Tuesday, July 1, 2008

Bullfight

A dream that we weren't able to fulfill during our last trip to Spain because of bad weather was realized last Sunday when we attended a bullfight here in Madrid.

This is the bull ring, "Las Ventas". It's considered one of the most beautiful rings in Spain. The style is mudejar, a Moorish form of architecture.


The posters on the outside of the building advertised who the bullfighters would be, and which bulls were being fought.


We reserved tickets early, and picked them up at the ring. Here's Alex taking them out of the automatic machine.


A monument to a fallen bullfighter outside the ring.


Andrew standing in front of the entrance to Las Ventas. The tiles at the top read "Plaza De Toros" - Plaza of bulls.


Another monument to Antonio Bienvenida, a legendary bullfighter.


The attractive interior of the building, walking up to our seats.


Ehi! Here it is - the circular arena.


We got there quite early - early enough to watch the grounds crew painting the white circles on the sand that allow the bullfighter to judge distance.


At last the corrida began. The bullfighters, their companions the piccadores and the banderilleros marched in to live music from a band in the stands.


Before the bull entered, his weight, name, and pedigree were displayed on a sign held by a man in the center of the ring. The 533 is how much the bull weighed - in KILOS.


The bullfighters got in some practice before the bull entered.


And here he is. More than 1100 lbs of torro.


The battle begins.


Another shot of the bull charging the cape.


After the bull has charged at the cape several times, the piccadores enter. They are mounted on horses protected with quilted metal armor, and armed with lances. When the bull charges the horse, the piccadores ram the lances into the bull's spinal cord and neck/shoulder muscles, weakening it.


This bull was quite strong. That horse was no pony, but he very nearly lost his footing after the bull plowed into him several times.


The horses leave the ring and men with barbs, banderillas enter. They run at the bull and thrust the two banderillas into his back or neck. As you can see from this picture, it's pretty risky business.


At last the Matador is ready for the kill. He receives a sword and good luck hug from a confrère and enters the ring.


The weakened bull now faces the matador, who makes several passes with the cape.


Meanwhile the rest of the bullfighters look on.


The passes with the cape are now finished. The bullfighter poses with his sword, ready to meet the bull's charge.


The bullfighter stands his ground and doesn't move. It is up to the 2 feet of 440 stainless to stop the 1100 pounds of bull. And stop him it does. You can see in this picture the matador ramming the sword into the bull.


A good clean kill, and within seconds the bull is down, dead. He is quickly dragged off the ring by skittish mules, kept moving with a cracking whip behind them. He'll be sold for meat later on. The grounds crew is busy preparing the arena for the next bull.


Typically each afternoon at the bullring consists of six fights. Six bulls with three matadors, who each fight two bulls. We watched all six fights. The bulls become heavier, older, and wiser as the fights go on, and sometimes the bull wins. The last fight was with a bull that weighed 1300 pounds, and was no quitter. Even after being weakened by the piccadorres and banderilleros he was still enraged and quite capable of fighting. And fight he did. The bullfighter was just a tad slow and a horn in the leg. He was quickly carried off by his colleagues as the crowd got to its feet in surprise. I have to say, we were all stunned. It happened so fast, no one had time to react, so I didn't get a picture. The bull charged and just like that, the bullfighter was in the air. Look at the bull at the bottom of the picture, looking on.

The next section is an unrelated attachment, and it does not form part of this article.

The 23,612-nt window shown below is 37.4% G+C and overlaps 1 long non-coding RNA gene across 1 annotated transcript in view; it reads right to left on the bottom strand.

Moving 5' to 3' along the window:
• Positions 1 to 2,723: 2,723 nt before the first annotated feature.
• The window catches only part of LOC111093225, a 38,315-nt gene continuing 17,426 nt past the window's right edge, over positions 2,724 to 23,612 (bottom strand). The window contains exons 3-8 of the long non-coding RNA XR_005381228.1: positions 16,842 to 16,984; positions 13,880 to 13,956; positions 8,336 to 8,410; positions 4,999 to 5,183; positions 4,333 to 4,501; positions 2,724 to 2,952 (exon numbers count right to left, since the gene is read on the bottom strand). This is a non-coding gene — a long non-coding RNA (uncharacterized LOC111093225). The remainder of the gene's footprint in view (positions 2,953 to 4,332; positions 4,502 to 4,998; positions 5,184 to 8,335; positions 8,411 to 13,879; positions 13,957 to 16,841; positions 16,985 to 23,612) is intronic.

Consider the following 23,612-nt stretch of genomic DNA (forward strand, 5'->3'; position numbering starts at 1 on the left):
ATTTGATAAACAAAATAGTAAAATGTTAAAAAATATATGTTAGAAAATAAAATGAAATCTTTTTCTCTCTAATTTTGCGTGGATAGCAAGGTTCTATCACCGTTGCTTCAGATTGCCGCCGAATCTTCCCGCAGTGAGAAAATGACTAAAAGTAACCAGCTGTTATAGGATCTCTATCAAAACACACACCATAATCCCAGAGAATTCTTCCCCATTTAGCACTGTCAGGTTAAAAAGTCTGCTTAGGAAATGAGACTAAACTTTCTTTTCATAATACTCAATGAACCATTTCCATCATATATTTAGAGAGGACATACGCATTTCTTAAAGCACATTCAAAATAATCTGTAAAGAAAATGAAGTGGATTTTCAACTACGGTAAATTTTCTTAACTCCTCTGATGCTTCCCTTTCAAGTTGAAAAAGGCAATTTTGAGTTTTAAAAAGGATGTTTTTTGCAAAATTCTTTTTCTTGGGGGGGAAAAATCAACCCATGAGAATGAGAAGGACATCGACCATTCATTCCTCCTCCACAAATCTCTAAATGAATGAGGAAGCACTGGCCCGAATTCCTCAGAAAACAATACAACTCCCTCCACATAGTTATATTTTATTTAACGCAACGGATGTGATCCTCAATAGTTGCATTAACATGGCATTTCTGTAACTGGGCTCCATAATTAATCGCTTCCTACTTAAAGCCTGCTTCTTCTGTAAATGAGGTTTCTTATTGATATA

Another bullfighter took over but the original bullfighter shook off his pain and returned to the ring.


As another bullfighter bound his leg with his neckerchief to stop the bleeding, the crowd gave both him and the bull a standing ovation.


Look at the bullfighter's right leg, covered in blood. Unfortunately he wasn't strong enough to continue, and had to leave, but at least he tried. The bull was dispatched by another fighter, and afterwards his ears were cut off as trophies. Truly an outstanding bull!


These two people were very kind to us. They are bullfight regulars and shared a wealth of information with us. We truly enjoyed sitting next to them.

3 comments:

Denise said...

Wow, what an incredible play-by-play, and the arena is stunning. The scope and depth of the bullfighting sport was marvelously conveyed by the photos and narrative. So glad you've made this trip to Spain!

julius victoriaaaa said...

hey!!its 2 oclock in the morning,manuel and i were watching your photos down here in your blog and were are hearing andreww crying because anthony is punishing him...tomorrow youre going to zaragozaa so enjoy it and see you at mid-night.take care in your trip and have fun and we will se us again...amor de rey!!incontinencia sumaa!twisted!nice time we had here huh?wooow i nerarly forget to tell andrew that stop crying causee im going to shut down this computer and i want to slip sho shut the F...off!

Raymond said...

I just finished reading The Sun Also Rises and immediately began searching the internet for visuals on bull fighting. It is not a thing I have experienced or have read about before. Your page not only added the mental imagery I was searching for but gave me an additional appreciation for the arena and sense of history and culture of the experience. Thanks to you for sharing.